Feb 28, 2019
In this episode, our managing editor Michaela Benson talks with Imogen Tyler (Lancaster University) about her recent work on the sociology of stigma. In keeping with the theme of the conference, Imogen advocates an approach that recognises that sociological knowledge might be produced from outside rigid disciplinary boundaries; as she describes the political urgency of a renewed genealogy of stigma that takes seriously its relationship to racism, she traces how this knowledge and understanding was excluded from the curriculum of US sociology. Retelling the history of stigma from penal tattooing in the Greek and Roman Empire to critical black scholarship about the production of racialised subjects, she presents her critical reconceptualisation of stigma and anti-stigma as sites of active political struggles.
To find out more about these ideas discussed in this episode, read the recent Sociological Review Monograph edited by Imogen Tyler and Tom Slater, including their agenda-setting introduction ‘Rethinking the Sociology of Stigma’ (http://journals.sagepub.com/doi/full/10.1177/0038026118777425). The full volume is available for purchase at https://store.thesociologicalreview.com/collections/books/products/the-sociology-of-stigma.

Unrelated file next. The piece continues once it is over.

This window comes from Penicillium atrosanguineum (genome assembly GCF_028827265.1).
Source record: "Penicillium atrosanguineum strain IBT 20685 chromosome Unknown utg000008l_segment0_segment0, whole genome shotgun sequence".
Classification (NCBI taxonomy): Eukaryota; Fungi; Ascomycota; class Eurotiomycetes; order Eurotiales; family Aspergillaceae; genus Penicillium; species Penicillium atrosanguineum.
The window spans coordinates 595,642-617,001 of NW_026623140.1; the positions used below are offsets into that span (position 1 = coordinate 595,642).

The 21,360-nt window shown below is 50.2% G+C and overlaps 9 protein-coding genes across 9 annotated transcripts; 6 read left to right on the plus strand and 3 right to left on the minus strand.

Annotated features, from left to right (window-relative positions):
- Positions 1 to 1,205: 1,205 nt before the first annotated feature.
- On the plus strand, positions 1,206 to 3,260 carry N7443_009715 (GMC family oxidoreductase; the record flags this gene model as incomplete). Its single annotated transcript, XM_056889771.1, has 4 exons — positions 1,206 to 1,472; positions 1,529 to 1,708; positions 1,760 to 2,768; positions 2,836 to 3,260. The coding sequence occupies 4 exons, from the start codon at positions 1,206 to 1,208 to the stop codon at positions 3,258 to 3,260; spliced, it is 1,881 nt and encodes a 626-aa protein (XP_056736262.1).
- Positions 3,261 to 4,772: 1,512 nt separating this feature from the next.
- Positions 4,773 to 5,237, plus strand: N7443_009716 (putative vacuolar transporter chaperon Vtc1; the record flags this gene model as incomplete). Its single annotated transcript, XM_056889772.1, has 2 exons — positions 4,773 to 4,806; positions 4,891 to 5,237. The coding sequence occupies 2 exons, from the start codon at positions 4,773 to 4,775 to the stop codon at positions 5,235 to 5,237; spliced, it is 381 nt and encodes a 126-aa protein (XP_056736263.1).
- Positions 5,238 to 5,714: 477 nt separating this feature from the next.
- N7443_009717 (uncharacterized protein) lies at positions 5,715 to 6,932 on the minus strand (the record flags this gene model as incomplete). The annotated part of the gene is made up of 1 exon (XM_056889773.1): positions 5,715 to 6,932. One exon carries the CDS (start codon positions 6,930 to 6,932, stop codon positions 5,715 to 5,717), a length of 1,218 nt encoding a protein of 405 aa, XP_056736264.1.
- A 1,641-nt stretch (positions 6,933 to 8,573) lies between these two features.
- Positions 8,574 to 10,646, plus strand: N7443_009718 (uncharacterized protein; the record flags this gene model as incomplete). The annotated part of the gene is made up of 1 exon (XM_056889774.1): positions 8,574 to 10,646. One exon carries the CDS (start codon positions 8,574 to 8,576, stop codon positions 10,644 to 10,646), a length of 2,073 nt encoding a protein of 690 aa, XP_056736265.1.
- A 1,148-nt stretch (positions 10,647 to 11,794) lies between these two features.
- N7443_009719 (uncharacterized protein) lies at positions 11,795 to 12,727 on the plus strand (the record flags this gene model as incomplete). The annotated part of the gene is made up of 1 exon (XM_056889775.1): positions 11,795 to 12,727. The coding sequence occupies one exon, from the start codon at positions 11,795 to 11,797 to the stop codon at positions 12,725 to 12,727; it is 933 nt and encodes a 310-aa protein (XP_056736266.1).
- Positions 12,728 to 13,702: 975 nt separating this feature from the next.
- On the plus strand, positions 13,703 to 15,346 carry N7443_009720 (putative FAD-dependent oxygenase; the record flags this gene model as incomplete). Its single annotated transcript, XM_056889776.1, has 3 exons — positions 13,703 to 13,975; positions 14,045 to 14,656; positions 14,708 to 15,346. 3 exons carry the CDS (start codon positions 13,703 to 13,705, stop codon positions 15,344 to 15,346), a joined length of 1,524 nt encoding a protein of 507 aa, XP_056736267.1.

The Undisciplining Sessions were recorded at Undisciplining, a conference organised by The Sociological Review Foundation Limited in June 2018. Find out more about The Sociological Review, Britain’s longest-standing sociology journal at https://thesociologicalreview.com.
They are produced and edited by Emma Houlton at Art of Podcast http://www.artofpodcast.com.